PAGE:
Again, Blair in 2009 is the standard, but Faried was among the top performances in recent memory as both a freshman and this season as a senior. Former Duke center Brian Zoubek's presence on the list serves as another example of elite college production not necessarily translating to an NBA career, but for the remaining players who did land on a roster, the rebound rate has stayed high.

The rest of Faried's game isn't as cut and dry. His scoring ability at this point is limited almost entirely to the immediate area around the rim, with a remarkable 63.4% of his total possessions this season coming as a result of post-ups or offensive rebounds according to Synergy Sports. His back to the basket game is very basic, consisting primarily of making a quick dribble before elevating with his right hand, a move that he executed very well in college even against strong defenders, but there's little question he'll need to develop his game more in the NBA.

Where Faried really stands to make improvements is in extending his range which is almost non-existent at this point. Just 13 of his shot attempts this season were classified as jumpers and only two of those came from beyond the foul line. This is a relatively small sample size to make any concrete judgments on, but Faried's 58% free throw shooting is a pretty good indicator of where he is as a shooter right now. He will hardly be a focal point of any offense at the pro level - likely the fourth or fifth option the majority of the time - but even for role players whose job it is to rebound and play defender, the ability to hit the open mid-range jumper out of pick and roll sets is a necessary skill to have.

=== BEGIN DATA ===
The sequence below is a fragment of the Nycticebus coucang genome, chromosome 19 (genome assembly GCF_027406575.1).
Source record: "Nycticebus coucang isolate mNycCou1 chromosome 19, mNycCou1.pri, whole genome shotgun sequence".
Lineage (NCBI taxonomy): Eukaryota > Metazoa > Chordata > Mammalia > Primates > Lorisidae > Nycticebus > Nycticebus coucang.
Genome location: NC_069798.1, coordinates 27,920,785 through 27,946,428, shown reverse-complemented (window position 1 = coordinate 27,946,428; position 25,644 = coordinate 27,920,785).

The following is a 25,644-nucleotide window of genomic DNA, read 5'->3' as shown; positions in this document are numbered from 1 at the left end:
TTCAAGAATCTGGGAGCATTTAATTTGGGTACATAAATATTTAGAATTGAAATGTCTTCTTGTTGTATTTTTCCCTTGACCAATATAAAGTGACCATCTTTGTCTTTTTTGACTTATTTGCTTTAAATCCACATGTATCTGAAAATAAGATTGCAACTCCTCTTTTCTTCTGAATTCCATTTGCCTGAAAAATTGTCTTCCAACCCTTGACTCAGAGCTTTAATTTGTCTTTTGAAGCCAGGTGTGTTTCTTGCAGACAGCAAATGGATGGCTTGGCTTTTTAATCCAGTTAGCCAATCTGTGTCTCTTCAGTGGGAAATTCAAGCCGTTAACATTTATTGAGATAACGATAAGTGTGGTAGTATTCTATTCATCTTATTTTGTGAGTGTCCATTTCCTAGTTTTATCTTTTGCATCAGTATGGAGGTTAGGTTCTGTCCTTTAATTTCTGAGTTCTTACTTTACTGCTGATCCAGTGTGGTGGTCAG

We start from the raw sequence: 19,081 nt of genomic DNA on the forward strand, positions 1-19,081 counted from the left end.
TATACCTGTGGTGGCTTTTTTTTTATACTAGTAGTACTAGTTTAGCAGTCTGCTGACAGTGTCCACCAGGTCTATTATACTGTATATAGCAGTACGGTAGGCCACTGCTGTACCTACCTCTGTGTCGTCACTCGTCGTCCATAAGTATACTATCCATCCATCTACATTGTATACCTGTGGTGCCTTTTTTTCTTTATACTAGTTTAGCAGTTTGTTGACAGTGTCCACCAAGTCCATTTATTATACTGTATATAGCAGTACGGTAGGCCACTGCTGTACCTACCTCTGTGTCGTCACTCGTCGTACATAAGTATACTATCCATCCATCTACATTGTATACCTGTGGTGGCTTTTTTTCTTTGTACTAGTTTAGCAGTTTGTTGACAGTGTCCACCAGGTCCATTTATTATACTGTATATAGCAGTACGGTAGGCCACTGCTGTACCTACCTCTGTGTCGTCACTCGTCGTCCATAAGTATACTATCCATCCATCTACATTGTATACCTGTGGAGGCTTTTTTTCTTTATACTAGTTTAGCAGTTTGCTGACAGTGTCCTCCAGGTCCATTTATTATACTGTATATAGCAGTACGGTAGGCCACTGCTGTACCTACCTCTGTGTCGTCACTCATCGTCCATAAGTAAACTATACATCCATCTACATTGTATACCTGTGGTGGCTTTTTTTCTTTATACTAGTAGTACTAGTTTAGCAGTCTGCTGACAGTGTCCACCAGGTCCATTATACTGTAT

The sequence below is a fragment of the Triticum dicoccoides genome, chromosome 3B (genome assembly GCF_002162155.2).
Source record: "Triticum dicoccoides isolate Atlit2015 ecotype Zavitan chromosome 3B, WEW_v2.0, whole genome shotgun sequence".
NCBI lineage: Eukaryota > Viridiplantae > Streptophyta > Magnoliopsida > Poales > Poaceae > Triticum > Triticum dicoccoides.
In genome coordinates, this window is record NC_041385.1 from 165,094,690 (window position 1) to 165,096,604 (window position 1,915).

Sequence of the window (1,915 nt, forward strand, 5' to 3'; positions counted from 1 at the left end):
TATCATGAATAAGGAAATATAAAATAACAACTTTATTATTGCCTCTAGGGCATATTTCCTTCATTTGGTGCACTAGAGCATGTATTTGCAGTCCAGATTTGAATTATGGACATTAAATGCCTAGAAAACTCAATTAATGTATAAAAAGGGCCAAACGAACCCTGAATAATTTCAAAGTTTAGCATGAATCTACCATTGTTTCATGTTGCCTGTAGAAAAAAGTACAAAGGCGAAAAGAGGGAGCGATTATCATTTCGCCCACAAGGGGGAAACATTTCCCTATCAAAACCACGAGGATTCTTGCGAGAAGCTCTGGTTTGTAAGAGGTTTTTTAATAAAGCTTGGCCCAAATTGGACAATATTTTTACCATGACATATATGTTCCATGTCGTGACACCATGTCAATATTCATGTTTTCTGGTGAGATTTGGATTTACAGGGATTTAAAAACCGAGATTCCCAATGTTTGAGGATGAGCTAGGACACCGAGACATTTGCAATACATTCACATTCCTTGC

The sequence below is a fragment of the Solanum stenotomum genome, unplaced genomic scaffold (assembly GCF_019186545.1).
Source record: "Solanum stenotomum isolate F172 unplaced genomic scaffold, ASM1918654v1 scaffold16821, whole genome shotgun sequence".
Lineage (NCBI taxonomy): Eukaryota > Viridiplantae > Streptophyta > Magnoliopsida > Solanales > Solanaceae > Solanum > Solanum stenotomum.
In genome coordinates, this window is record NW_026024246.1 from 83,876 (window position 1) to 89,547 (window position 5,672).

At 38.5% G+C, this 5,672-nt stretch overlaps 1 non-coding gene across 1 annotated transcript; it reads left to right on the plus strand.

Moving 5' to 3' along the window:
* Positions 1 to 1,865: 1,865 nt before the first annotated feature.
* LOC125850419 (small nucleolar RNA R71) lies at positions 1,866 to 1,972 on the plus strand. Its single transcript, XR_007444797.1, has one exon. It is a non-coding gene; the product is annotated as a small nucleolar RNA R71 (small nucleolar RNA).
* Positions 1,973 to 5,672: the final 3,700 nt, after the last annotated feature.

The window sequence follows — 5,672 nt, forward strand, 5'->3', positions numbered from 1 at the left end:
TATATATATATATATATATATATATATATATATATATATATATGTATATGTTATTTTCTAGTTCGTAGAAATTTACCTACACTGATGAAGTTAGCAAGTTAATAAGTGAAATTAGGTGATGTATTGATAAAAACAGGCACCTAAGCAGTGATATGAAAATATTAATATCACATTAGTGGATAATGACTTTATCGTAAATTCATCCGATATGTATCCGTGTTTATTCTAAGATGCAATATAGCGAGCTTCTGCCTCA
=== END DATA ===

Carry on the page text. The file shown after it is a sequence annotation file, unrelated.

There are a lot of question marks surrounding Faried's abilities as a defender, primarily because of the aforementioned zone that Morehead State tends to play. His length and athleticism allow him to disrupt shots around the rim and he has the physical tools to be a solid help defender, but against other elite big men he has struggled at times in certain scenarios. A good example would be to look at the Eagles meeting with Ohio State early in the season where freshman Jared Sullinger routinely established position on Faried and scored inside. The Eagles star wasn't strong enough physically to play behind the freshman All-American and when he tried to front the low post entry, his inexperience with man-to-man defense became evident as Sullinger was able to consistently ceil him off. 

None of this is to say that Faried can't and won't be an effective role player in the NBA. Some of the questions pertaining to him today are the same ones that faced players like Blair and Paul Millsap before they entered the League and proved doubters wrong. Faired needs to develop his offensive game and gain more experience as a defender, but his potential as a solid interior contributor off the bench is unquestionable. Most mock drafts have him falling in the lower half of the first round but displaying a more polished skill set in individual workouts could certainly vault him higher come draft night.